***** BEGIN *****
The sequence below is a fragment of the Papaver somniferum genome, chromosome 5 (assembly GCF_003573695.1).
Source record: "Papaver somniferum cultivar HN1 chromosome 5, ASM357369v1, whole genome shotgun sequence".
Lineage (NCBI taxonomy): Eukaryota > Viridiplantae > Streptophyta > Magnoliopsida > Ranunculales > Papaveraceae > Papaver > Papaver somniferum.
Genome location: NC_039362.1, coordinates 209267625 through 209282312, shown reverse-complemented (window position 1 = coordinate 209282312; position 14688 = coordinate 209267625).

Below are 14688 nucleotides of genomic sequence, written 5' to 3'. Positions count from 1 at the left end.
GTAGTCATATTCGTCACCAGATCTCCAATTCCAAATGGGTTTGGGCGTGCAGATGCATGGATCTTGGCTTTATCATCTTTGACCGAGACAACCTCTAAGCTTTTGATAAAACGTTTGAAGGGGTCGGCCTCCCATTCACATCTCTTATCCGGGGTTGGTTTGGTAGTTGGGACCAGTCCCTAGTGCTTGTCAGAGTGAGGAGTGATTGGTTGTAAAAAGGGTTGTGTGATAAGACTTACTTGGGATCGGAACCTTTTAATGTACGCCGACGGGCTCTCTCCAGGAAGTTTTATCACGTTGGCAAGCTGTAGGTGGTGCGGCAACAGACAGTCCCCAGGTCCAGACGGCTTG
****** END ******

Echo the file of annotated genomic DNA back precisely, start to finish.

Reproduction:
The sequence below is a fragment of the Papaver somniferum genome, chromosome 5 (assembly GCF_003573695.1).
Source record: "Papaver somniferum cultivar HN1 chromosome 5, ASM357369v1, whole genome shotgun sequence".
Lineage (NCBI taxonomy): Eukaryota > Viridiplantae > Streptophyta > Magnoliopsida > Ranunculales > Papaveraceae > Papaver > Papaver somniferum.
Genome location: NC_039362.1, coordinates 209267625 through 209282312, shown reverse-complemented (window position 1 = coordinate 209282312; position 14688 = coordinate 209267625).

Below are 14688 nucleotides of genomic sequence, written 5' to 3'. Positions count from 1 at the left end.
GTAGTCATATTCGTCACCAGATCTCCAATTCCAAATGGGTTTGGGCGTGCAGATGCATGGATCTTGGCTTTATCATCTTTGACCGAGACAACCTCTAAGCTTTTGATAAAACGTTTGAAGGGGTCGGCCTCCCATTCACATCTCTTATCCGGGGTTGGTTTGGTAGTTGGGACCAGTCCCTAGTGCTTGTCAGAGTGAGGAGTGATTGGTTGTAAAAAGGGTTGTGTGATAAGACTTACTTGGGATCGGAACCTTTTAATGTACGCCGACGGGCTCTCTCCAGGAAGTTTTATCACGTTGGCAAGCTGTAGGTGGTGCGGCAACAGACAGTCCCCAGGTCCAGACGGCTTG